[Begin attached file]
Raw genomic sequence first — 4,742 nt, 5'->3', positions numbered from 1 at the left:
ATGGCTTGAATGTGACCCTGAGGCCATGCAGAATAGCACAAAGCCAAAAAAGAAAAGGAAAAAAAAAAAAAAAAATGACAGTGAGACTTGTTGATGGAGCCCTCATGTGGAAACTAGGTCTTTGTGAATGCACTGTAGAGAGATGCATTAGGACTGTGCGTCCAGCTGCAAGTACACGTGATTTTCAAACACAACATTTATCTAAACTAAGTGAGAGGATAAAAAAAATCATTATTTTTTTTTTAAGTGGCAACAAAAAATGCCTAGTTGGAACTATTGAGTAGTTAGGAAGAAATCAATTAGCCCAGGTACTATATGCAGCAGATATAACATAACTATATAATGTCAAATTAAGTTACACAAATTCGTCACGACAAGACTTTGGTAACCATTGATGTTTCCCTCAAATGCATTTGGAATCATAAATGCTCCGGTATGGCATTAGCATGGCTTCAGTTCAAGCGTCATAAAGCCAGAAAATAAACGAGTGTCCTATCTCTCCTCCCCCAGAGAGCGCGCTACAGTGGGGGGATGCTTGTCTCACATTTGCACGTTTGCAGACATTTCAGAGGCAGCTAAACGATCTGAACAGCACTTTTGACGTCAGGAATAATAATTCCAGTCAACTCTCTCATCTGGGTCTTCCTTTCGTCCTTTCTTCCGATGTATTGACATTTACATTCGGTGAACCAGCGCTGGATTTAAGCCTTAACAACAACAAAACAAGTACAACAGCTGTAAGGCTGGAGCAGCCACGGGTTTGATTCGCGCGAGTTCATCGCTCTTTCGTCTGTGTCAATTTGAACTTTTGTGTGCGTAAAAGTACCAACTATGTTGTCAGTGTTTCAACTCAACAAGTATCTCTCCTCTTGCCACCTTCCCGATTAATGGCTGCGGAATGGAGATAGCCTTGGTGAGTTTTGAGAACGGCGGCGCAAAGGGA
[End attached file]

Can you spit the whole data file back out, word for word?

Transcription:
Raw genomic sequence first — 4,742 nt, 5'->3', positions numbered from 1 at the left:
ATGGCTTGAATGTGACCCTGAGGCCATGCAGAATAGCACAAAGCCAAAAAAGAAAAGGAAAAAAAAAAAAAAAAATGACAGTGAGACTTGTTGATGGAGCCCTCATGTGGAAACTAGGTCTTTGTGAATGCACTGTAGAGAGATGCATTAGGACTGTGCGTCCAGCTGCAAGTACACGTGATTTTCAAACACAACATTTATCTAAACTAAGTGAGAGGATAAAAAAAATCATTATTTTTTTTTTAAGTGGCAACAAAAAATGCCTAGTTGGAACTATTGAGTAGTTAGGAAGAAATCAATTAGCCCAGGTACTATATGCAGCAGATATAACATAACTATATAATGTCAAATTAAGTTACACAAATTCGTCACGACAAGACTTTGGTAACCATTGATGTTTCCCTCAAATGCATTTGGAATCATAAATGCTCCGGTATGGCATTAGCATGGCTTCAGTTCAAGCGTCATAAAGCCAGAAAATAAACGAGTGTCCTATCTCTCCTCCCCCAGAGAGCGCGCTACAGTGGGGGGATGCTTGTCTCACATTTGCACGTTTGCAGACATTTCAGAGGCAGCTAAACGATCTGAACAGCACTTTTGACGTCAGGAATAATAATTCCAGTCAACTCTCTCATCTGGGTCTTCCTTTCGTCCTTTCTTCCGATGTATTGACATTTACATTCGGTGAACCAGCGCTGGATTTAAGCCTTAACAACAACAAAACAAGTACAACAGCTGTAAGGCTGGAGCAGCCACGGGTTTGATTCGCGCGAGTTCATCGCTCTTTCGTCTGTGTCAATTTGAACTTTTGTGTGCGTAAAAGTACCAACTATGTTGTCAGTGTTTCAACTCAACAAGTATCTCTCCTCTTGCCACCTTCCCGATTAATGGCTGCGGAATGGAGATAGCCTTGGTGAGTTTTGAGAACGGCGGCGCAAAGGGA